Asian Carp Management
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Reduced condition factor of two native fish species coincident with invasion of non-native Asian carps in the Illinois River, U.S.A. Is this evidence for competition and reduced fitness? Journal of Fish Biology, Volume 71 Page 258-273, December 2007.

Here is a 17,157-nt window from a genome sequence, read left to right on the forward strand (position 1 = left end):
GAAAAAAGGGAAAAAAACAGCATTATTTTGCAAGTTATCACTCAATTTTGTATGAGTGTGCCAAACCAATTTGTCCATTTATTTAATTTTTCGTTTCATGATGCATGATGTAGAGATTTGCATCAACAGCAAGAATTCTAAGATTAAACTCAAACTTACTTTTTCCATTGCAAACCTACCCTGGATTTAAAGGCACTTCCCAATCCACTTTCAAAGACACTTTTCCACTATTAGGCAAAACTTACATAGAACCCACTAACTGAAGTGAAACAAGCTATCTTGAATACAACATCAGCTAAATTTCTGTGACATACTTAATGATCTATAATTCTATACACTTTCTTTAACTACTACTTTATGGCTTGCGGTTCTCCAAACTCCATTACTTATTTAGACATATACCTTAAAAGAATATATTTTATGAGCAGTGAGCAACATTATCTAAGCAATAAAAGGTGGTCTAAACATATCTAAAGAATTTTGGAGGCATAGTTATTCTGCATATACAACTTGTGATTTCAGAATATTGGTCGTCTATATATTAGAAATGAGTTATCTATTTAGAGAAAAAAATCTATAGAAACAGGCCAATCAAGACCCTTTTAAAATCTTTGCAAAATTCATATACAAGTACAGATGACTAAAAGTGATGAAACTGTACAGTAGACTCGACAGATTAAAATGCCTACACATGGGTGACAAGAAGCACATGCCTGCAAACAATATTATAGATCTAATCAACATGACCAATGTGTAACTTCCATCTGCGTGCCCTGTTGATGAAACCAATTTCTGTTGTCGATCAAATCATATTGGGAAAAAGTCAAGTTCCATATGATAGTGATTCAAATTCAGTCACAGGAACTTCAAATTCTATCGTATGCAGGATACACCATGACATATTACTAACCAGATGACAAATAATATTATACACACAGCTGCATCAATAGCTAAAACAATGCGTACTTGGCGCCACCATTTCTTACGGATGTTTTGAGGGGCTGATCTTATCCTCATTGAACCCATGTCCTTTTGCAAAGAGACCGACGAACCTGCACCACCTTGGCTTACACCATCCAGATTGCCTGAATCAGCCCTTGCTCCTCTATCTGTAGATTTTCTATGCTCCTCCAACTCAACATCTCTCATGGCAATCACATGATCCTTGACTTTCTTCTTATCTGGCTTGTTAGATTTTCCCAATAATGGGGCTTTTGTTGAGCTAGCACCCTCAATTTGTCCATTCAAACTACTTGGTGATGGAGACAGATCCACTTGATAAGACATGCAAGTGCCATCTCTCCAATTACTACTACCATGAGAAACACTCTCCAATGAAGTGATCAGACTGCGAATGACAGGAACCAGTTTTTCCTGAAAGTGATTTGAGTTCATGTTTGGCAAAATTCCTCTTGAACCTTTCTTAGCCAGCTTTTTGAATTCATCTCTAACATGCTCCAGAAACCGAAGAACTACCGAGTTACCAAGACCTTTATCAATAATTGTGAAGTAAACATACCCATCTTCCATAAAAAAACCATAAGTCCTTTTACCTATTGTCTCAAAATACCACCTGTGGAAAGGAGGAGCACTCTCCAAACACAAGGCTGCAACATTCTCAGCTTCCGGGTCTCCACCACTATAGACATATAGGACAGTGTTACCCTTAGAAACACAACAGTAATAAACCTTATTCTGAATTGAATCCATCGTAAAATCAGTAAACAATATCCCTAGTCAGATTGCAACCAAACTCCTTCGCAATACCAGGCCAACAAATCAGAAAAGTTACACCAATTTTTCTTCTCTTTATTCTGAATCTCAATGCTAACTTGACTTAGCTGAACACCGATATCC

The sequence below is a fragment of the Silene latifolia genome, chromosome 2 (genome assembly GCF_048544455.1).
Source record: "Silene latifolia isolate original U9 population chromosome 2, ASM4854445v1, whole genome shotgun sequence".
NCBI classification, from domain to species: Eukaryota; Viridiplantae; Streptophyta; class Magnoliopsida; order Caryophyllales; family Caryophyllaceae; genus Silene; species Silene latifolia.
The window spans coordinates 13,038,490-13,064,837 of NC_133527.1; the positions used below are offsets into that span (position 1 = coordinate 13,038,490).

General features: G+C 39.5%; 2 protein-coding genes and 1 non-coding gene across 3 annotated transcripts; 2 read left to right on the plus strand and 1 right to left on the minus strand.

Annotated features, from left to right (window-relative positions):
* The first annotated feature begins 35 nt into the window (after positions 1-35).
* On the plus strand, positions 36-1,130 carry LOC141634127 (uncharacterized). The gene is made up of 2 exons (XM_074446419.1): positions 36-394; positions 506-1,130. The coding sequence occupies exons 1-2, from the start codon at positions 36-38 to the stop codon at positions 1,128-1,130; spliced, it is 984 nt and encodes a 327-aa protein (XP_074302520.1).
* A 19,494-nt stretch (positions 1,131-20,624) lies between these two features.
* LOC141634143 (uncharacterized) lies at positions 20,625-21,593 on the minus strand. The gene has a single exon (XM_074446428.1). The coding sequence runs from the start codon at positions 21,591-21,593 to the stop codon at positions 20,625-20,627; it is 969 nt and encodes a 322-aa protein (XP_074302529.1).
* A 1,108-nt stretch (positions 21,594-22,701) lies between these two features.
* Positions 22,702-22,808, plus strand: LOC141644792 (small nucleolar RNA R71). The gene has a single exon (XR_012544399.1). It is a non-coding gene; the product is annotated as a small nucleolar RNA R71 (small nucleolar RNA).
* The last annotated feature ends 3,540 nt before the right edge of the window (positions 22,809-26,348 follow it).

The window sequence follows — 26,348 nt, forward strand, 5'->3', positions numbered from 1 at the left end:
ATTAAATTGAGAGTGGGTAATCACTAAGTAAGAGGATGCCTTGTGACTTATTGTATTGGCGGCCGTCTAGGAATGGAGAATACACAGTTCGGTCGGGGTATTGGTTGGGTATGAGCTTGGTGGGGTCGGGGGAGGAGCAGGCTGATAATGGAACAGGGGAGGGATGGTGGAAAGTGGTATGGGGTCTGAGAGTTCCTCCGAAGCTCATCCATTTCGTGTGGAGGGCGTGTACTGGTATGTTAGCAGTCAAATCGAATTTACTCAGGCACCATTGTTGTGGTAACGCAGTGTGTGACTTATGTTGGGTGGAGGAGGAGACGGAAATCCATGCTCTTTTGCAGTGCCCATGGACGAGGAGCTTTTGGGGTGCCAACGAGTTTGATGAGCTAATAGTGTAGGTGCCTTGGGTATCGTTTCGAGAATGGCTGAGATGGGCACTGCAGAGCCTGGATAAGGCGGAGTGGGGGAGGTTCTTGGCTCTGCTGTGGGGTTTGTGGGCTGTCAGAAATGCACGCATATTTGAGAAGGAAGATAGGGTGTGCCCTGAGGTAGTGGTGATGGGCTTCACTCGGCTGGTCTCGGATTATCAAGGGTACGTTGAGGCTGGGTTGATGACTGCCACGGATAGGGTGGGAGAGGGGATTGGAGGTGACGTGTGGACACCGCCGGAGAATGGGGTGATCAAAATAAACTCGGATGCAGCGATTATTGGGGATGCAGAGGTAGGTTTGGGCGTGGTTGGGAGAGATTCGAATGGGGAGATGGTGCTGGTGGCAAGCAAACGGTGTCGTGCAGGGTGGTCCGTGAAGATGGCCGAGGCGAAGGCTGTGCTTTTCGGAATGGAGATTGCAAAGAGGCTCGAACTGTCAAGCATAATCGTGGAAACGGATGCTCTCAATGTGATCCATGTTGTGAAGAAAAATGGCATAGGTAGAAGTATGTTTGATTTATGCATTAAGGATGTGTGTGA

Non-native, Asian carps bighead Hypophthalmichthys nobilis and silver Hypophthalmichthys molitrix have been present in the Illinois River since the early 1990s. The Long-Term Resource Monitoring Program (LTRMP) has been collecting bighead and silver carps in routine monitoring of the La Grange Reach, Illinois River, since 1995 and 1998, respectively. Despite variable recruitment, Asian carps abundance and biomass have increased since 2000, as evidenced by commercial landings, and Asian carps now dominate the fish community on La Grange Reach. Previous research suggests dietary overlap among bighead and silver carps and two native Illinois River fishes, gizzard shad Dorosoma cepedianum and bigmouth buffalo Ictiobus cyprinellus. Total length and mass data from c. 5000 fishes were used to test for changes in gizzard shad and bigmouth buffalo body condition after Asian carps establishment and investigate potential competitive interactions and changes in fitness. Analyses revealed significant declines in body condition of gizzard shad (−7%) and bigmouth buffalo (−5%) following the Asian carps invasion from 2000 to 2006. Segmented regression analyses showed no significant change in the rate of decline in gizzard shad condition after 2000, whereas the rate of decline in bigmouth buffalo condition increased significantly after 2000. Statistically significant differences in gizzard shad condition after Asian carps establishment (2000–2006) was observed, whereas condition of bigmouth buffalo was significantly lower in all years following Asian carps establishment as compared to 2000. Declines in gizzard shad and bigmouth buffalo condition were significantly correlated with increased commercial harvest of Asian carps and poorly correlated with other abiotic and biotic factors (e.g. temperature, chlorophyll a and discharge) that may influence fish body condition. These results may suggest that Asian carps are influencing native planktivore body condition, and future research should focus on determining whether food is limited in the Illinois River for native planktivores and other fish species.

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